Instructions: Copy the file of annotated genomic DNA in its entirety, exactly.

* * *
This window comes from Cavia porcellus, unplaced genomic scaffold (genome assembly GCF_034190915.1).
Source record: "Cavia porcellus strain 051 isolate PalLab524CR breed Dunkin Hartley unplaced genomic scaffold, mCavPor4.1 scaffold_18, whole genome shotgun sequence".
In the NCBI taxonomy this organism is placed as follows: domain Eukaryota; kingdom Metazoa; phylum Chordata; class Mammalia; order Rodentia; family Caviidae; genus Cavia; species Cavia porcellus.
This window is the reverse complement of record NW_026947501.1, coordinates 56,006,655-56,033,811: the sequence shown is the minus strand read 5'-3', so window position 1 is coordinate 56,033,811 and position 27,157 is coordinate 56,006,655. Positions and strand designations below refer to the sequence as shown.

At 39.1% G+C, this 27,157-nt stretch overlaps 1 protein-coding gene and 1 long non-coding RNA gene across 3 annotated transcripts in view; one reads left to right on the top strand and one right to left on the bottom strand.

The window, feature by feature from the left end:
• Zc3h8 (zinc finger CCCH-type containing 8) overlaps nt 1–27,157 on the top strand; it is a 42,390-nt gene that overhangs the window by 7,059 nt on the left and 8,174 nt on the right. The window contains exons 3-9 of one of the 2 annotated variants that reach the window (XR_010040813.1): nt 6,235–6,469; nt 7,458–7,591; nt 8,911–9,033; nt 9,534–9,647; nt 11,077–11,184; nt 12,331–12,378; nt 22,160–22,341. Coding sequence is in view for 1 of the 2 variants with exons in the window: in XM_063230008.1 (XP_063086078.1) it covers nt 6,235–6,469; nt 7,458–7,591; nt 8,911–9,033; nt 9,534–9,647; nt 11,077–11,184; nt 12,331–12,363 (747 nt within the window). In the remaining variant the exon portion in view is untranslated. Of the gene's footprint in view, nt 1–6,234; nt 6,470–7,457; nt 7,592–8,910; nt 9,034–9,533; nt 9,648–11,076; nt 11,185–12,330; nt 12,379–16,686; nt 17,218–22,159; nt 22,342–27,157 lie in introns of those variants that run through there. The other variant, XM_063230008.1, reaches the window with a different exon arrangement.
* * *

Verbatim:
This window comes from Cavia porcellus, unplaced genomic scaffold (genome assembly GCF_034190915.1).
Source record: "Cavia porcellus strain 051 isolate PalLab524CR breed Dunkin Hartley unplaced genomic scaffold, mCavPor4.1 scaffold_18, whole genome shotgun sequence".
In the NCBI taxonomy this organism is placed as follows: domain Eukaryota; kingdom Metazoa; phylum Chordata; class Mammalia; order Rodentia; family Caviidae; genus Cavia; species Cavia porcellus.
This window is the reverse complement of record NW_026947501.1, coordinates 56,006,655-56,033,811: the sequence shown is the minus strand read 5'-3', so window position 1 is coordinate 56,033,811 and position 27,157 is coordinate 56,006,655. Positions and strand designations below refer to the sequence as shown.

At 39.1% G+C, this 27,157-nt stretch overlaps 1 protein-coding gene and 1 long non-coding RNA gene across 3 annotated transcripts in view; one reads left to right on the top strand and one right to left on the bottom strand.

The window, feature by feature from the left end:
• Zc3h8 (zinc finger CCCH-type containing 8) overlaps nt 1–27,157 on the top strand; it is a 42,390-nt gene that overhangs the window by 7,059 nt on the left and 8,174 nt on the right. The window contains exons 3-9 of one of the 2 annotated variants that reach the window (XR_010040813.1): nt 6,235–6,469; nt 7,458–7,591; nt 8,911–9,033; nt 9,534–9,647; nt 11,077–11,184; nt 12,331–12,378; nt 22,160–22,341. Coding sequence is in view for 1 of the 2 variants with exons in the window: in XM_063230008.1 (XP_063086078.1) it covers nt 6,235–6,469; nt 7,458–7,591; nt 8,911–9,033; nt 9,534–9,647; nt 11,077–11,184; nt 12,331–12,363 (747 nt within the window). In the remaining variant the exon portion in view is untranslated. Of the gene's footprint in view, nt 1–6,234; nt 6,470–7,457; nt 7,592–8,910; nt 9,034–9,533; nt 9,648–11,076; nt 11,185–12,330; nt 12,379–16,686; nt 17,218–22,159; nt 22,342–27,157 lie in introns of those variants that run through there. The other variant, XM_063230008.1, reaches the window with a different exon arrangement.